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California Nursing Shortage, Made Worse by the Pandemic, Expected to Persist

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Nurses care for a coronavirus COVID-19 patient in the intensive care unit (I.C.U.) at Regional Medical Center on May 21, 2020 in San Jose, California. (Photo by Justin Sullivan/Getty Images)

California faces a shortfall of more than 40,000 full-time equivalent registered nurses, a gap that’s expected to last until 2026, according to a new UCSF report. The COVID-19 pandemic has forced experienced nurses to quit the field owing to exhaustion and burnout, and hospitals are struggling to fill positions. We’ll talk about the toll the staffing shortage is taking on nurses, patients and hospitals and how to mitigate it.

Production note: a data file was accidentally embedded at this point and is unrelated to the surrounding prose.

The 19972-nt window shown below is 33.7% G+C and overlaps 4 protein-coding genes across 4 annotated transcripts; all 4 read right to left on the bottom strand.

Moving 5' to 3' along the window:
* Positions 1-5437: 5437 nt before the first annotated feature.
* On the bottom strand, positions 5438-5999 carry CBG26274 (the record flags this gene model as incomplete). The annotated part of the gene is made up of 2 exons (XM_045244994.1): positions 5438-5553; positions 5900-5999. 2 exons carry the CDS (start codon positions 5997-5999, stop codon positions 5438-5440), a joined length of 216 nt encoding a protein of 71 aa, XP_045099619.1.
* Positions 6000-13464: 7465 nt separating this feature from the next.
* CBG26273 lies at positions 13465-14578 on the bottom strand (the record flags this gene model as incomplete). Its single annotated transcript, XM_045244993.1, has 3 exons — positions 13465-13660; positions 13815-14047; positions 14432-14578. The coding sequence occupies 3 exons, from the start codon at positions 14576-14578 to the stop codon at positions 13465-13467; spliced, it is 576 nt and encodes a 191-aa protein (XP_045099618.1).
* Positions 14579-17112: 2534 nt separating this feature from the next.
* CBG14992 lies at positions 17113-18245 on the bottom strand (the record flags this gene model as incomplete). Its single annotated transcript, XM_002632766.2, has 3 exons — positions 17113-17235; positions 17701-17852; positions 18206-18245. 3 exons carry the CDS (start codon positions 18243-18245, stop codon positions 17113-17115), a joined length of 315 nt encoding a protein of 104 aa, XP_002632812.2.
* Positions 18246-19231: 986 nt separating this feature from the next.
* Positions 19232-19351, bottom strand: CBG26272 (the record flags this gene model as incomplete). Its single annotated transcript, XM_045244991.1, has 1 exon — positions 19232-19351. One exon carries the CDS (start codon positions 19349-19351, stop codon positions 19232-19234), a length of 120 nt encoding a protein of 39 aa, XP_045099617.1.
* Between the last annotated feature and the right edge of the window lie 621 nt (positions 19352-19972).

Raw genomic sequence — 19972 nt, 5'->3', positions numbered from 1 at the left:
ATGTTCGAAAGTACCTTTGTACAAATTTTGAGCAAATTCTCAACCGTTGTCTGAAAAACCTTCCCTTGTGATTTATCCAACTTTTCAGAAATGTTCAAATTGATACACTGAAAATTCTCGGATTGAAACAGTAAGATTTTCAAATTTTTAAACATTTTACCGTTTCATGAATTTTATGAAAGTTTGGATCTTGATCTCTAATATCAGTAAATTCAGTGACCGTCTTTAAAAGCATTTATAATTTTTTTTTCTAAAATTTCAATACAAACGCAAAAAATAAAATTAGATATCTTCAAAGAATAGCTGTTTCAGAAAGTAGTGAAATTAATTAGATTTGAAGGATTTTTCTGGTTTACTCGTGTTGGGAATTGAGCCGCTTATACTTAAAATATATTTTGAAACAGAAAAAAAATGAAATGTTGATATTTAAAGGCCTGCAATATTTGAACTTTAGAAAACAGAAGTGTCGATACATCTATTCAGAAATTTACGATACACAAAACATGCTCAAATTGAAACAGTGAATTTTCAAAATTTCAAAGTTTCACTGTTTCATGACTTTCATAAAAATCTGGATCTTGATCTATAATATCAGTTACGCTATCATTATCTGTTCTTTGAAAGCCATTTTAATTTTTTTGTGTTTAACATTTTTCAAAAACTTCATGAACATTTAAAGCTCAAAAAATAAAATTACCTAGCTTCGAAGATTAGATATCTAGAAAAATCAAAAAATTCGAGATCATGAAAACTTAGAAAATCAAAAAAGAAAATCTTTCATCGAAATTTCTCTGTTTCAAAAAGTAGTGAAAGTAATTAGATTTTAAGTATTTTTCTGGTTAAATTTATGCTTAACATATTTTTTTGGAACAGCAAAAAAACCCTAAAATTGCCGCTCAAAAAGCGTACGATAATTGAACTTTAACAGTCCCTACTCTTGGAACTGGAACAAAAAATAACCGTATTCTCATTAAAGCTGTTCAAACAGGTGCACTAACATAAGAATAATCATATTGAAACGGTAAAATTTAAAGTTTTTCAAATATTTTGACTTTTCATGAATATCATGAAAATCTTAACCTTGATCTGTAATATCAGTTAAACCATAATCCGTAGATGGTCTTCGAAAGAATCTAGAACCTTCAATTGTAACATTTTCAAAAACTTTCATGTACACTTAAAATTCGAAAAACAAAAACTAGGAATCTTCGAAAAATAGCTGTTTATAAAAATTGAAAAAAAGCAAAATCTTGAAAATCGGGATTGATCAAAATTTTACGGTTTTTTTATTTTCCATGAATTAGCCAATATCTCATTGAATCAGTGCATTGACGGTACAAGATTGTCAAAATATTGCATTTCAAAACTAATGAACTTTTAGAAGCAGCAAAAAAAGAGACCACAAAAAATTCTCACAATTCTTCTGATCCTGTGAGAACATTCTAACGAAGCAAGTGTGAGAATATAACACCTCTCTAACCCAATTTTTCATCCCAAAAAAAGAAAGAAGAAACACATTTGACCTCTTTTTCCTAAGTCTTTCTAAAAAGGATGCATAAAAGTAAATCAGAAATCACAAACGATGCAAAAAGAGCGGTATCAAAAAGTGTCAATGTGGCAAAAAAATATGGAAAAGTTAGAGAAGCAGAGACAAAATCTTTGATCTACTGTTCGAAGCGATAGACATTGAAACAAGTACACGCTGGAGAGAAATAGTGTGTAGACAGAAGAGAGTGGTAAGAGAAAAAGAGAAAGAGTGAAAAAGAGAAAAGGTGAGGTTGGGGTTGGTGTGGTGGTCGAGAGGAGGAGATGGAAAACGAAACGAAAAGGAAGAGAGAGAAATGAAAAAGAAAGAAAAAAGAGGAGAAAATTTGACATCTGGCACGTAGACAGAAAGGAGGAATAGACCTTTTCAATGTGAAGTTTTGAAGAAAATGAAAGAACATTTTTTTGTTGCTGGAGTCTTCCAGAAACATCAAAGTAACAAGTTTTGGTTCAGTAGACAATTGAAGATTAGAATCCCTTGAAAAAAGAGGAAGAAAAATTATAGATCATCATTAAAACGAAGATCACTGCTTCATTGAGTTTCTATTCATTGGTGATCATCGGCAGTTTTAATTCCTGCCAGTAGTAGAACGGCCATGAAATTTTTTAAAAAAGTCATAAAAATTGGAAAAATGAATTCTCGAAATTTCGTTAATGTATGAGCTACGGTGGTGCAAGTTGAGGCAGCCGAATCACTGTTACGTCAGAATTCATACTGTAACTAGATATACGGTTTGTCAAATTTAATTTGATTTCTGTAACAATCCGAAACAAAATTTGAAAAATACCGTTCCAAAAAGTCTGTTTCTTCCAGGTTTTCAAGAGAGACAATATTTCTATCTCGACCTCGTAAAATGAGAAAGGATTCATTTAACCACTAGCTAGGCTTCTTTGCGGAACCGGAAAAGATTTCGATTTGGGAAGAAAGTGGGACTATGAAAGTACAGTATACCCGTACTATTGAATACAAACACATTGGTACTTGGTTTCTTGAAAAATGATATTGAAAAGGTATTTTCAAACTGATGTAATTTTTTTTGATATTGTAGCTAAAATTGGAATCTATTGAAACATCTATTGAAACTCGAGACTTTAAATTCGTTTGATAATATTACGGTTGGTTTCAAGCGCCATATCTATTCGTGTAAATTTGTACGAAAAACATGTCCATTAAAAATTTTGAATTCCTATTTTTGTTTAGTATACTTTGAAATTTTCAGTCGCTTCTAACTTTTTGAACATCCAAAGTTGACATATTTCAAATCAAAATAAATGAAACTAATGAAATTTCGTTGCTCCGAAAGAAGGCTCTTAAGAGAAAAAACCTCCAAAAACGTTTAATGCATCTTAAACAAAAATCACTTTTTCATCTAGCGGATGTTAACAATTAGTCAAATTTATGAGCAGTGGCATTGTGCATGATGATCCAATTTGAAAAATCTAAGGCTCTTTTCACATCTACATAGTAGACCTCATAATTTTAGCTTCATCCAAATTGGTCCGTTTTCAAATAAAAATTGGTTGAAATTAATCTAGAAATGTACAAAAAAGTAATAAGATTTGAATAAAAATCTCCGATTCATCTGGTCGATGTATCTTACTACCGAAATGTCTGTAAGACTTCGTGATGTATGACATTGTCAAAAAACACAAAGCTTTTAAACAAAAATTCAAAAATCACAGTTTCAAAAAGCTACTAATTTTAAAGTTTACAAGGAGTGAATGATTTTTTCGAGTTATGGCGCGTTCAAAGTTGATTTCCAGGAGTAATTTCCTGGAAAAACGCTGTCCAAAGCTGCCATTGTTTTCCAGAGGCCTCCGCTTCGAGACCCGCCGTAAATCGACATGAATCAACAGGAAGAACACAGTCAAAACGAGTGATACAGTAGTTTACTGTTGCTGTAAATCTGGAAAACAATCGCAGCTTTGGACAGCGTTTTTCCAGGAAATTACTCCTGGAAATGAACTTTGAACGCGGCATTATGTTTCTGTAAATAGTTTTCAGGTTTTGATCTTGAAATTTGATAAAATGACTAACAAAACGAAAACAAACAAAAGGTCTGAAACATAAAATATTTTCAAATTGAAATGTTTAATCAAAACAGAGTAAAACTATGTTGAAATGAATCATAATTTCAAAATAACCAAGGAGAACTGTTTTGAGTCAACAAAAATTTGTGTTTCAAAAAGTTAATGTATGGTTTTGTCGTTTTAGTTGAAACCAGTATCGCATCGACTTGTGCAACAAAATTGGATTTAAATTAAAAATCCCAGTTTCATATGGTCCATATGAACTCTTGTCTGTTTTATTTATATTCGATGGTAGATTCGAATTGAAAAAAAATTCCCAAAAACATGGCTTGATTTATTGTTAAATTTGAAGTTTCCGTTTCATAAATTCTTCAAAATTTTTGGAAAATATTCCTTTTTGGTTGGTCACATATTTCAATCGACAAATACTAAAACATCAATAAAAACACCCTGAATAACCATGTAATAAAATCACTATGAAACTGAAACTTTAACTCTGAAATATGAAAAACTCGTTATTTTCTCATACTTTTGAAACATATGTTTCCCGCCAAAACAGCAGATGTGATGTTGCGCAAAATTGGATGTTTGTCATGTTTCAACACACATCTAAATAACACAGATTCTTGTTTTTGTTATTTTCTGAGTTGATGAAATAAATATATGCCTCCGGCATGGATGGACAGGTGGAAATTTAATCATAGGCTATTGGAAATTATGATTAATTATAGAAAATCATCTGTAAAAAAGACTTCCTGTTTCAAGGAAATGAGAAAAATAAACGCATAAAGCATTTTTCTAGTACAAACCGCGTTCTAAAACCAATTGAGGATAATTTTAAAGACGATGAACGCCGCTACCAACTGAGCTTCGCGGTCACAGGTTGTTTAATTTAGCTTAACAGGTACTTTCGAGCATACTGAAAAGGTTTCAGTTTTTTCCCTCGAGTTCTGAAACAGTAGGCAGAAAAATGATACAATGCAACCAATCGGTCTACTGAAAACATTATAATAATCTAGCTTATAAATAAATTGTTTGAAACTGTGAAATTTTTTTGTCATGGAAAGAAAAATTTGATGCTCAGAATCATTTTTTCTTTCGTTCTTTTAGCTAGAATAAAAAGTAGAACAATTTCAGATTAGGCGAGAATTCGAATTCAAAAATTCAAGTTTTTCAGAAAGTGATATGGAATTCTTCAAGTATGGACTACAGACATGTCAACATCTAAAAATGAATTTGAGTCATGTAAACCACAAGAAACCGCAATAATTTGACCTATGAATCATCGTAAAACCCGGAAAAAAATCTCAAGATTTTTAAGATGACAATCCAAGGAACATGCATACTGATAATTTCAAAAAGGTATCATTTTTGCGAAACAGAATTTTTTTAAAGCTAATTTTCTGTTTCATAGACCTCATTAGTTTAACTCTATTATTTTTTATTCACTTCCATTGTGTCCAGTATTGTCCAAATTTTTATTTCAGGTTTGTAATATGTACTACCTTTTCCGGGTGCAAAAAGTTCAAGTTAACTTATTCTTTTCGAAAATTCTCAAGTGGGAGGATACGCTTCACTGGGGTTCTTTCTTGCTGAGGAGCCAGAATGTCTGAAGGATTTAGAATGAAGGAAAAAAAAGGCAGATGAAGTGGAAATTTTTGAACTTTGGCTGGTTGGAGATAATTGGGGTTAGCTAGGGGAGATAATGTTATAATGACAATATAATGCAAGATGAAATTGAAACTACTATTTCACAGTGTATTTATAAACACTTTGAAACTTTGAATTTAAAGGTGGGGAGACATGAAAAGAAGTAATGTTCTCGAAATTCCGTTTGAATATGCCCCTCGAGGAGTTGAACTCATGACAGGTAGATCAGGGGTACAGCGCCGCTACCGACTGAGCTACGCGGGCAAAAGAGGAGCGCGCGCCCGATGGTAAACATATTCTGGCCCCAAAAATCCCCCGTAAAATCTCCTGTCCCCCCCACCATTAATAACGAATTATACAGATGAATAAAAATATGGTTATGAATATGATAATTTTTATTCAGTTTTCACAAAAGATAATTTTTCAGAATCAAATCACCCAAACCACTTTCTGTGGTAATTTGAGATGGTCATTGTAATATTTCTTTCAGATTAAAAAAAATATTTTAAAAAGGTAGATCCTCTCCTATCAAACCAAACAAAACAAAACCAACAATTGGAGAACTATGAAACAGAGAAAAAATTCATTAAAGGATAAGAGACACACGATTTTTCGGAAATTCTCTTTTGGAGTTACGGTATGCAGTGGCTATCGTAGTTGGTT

Joanne Spetz, director, Philip R. Lee Institute for Health Policy Studies; director, UCSF Health Workforce Research Center

Kristen Hwang, health reporter, CalMatters

Maria Nuñez, ICU nurse at St. Francis Medical Center in Lynwood, CA.


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